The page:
Story#3: Mrignayani

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Legend or Myth

There is a thin line between myths and legends, and often the truth gets lost while traveling through time and ages. But sometimes history does create magic, stories stranger than fiction, ordinary lives no less than legends. The hills of Gwalior, its magnificent fort has witnessed many such legends. But one legend stands out of others, The Tale of Queen Mrignayani, whose impressions are still alive within these ramparts of Gujari Mahal.

Ninni, too was fond of these stories, their legends, and mythologies. She'd never sleep until she had listened to many such stories from her grandmother, and wouldn't wake up unless she had lived every one of them in her dreams. She did not know then, that she is going to live one such legend herself, and many grandmothers would tell her stories for centuries.

Niini to Mrignayani

Sometimes, she'd look back into her life, her journey from a farmer girl to the Queen of Gwalior, and thought of almost magical story of her life. She used to think of that day often, the day everything changed. She wondered if it is due to the time elapsed or her age, but every memory of that day felt like a dream. She did not remember now why she even went into that forest, but the images of those buffaloes were pretty clear. And what followed, how she chased them for hours, wandering into the forest like never before. How her path crossed with that horseman. She laughed at herself now, remembering how quickly she aimed her spear at him, threatening him to run away. But how could she know that the horseman was ManSingh Tomar, the King of Gwalior, that their fate were so entangled with each other. That there was another life waiting for her to live: The life of Mrignayani.

Three Promises

It was magic indeed that united them, but it wasn't that kept them together, it was sheer force of love and will. The king already had eight wives, but that didn't stop him from marrying the love of his life. He fought his family, his own ministers, and his own kingdom for her. And it wasn't easy for her too, to leave her house, the farms and forests she played in her entire life. So she put three demands before the king: to never practice purdah, to always be with him even in a battlefield, and to have water from Rai river of her village. Mansingh accepted all of them and kept all of his promises.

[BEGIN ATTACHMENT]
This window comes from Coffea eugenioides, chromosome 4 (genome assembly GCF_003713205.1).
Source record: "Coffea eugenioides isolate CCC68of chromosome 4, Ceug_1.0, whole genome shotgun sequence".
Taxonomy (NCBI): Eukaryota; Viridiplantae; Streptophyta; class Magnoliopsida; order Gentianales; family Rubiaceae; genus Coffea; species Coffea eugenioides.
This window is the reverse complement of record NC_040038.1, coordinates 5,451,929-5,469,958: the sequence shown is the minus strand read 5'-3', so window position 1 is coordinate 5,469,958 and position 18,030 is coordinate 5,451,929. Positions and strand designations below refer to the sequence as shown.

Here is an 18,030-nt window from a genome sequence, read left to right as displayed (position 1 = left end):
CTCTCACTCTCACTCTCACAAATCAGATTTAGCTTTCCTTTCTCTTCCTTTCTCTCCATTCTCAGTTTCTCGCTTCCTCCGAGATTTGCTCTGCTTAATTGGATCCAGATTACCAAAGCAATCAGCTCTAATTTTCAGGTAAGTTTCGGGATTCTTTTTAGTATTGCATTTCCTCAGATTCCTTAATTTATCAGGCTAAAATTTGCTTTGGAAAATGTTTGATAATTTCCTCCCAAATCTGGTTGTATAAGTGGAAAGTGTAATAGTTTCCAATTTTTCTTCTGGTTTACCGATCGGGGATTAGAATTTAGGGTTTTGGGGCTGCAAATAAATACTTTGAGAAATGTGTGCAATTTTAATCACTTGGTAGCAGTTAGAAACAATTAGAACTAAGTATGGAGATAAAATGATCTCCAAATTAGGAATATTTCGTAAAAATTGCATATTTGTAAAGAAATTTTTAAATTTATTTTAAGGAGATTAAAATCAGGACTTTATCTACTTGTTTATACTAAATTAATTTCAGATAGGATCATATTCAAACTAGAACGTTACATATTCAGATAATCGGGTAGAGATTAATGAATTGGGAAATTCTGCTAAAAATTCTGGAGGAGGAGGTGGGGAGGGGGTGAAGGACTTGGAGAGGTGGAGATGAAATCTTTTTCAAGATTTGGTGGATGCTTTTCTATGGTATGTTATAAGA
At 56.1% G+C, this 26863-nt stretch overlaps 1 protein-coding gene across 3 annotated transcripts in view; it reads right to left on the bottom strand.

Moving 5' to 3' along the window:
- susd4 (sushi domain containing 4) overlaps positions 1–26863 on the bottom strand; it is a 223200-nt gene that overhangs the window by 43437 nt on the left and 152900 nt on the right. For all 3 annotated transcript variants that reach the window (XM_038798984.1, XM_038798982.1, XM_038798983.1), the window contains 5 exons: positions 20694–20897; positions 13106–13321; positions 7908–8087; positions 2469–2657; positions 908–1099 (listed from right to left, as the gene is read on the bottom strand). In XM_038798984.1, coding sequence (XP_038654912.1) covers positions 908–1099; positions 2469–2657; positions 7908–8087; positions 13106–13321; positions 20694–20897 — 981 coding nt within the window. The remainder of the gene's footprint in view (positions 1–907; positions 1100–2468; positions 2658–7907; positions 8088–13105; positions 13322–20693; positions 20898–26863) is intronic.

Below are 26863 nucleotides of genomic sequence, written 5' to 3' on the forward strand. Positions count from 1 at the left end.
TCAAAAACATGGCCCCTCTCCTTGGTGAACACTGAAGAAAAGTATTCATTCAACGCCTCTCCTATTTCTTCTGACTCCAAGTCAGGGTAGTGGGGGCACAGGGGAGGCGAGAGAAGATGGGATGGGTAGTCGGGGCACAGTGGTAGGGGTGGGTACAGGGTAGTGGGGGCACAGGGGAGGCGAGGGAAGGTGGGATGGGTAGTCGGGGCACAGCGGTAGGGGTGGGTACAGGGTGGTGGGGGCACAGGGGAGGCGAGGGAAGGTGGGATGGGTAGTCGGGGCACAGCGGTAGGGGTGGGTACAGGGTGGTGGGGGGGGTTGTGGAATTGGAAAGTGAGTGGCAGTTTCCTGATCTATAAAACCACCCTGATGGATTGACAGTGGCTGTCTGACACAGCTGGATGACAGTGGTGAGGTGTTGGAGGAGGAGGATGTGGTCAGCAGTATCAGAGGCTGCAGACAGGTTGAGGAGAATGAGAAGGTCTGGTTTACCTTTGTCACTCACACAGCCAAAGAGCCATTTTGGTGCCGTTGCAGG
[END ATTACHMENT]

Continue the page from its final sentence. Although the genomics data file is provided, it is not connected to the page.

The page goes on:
Gujari Mahal

Although the King accepted all of her promises and gave her the status of Queen of Gwalior, his other wives never accepted Mrignayani because of her lower caste. Seeing this, Mansingh built a palace for her, which later came to know as Gujari Mahal, depicting the community she came from.

With time, kingdoms built and lost, but the tale of Mrignayani goes on, in the courtyards of Gujari Mahal, in the folklores of grandmothers. In her palace, Mriganayani would sing sometimes, sometimes dance, and sometimes she would just sit at a Jharokha overlooking the valley below, feeling the wind sweeping her face, and thinking about the legend of her life, about the magic of time.

Gujari Mahal is a small palace located at the foothills of Gwalior Fort. According to the stone inscriptions found in the Palace, it was built in 1486-1516 AD by then king of Gwalior ManSingh Tomar, and had a canal from Rai river at village Maihar. The palace was built for the 9th wife of the king, Mrignayani. Historians, however, have some disagreement with the popular legend of Mrignayani and it is not clear under which circumstances they got married. But the king did build a separate palace for her along with the canal from her village and they both died at battlefield while taking a defensive battle against Mughal forces.

2 Replies to “Story#3: Mrignayani”

  1. The story is extremely biased against Gurjars, ruled India for about 1000 years. Maharaja Man Singh was Tomar Gurjar and 12 villages of his family of Tomar-Gurjars are still living in Delhi. Unfortunately, some of the Tomars and other Gurjar clans like Chuhans, Solankis, Rawals etc because of the fear of persecutions from Muslim rulers denied their imperial gurjars identity and either adopted a new Rajput identity in the sixteenth century or identified their selves with Jats and Brahmans etc.

    1. This story is a folklore widely popular in Gwalior region. Even if what you said is true, how does this story put Gurjars in negative view? My motive to put this story was to promote the built heritage of the city, if you have more accurate narrative of Gujari Mahal I would gladly like to put it here.

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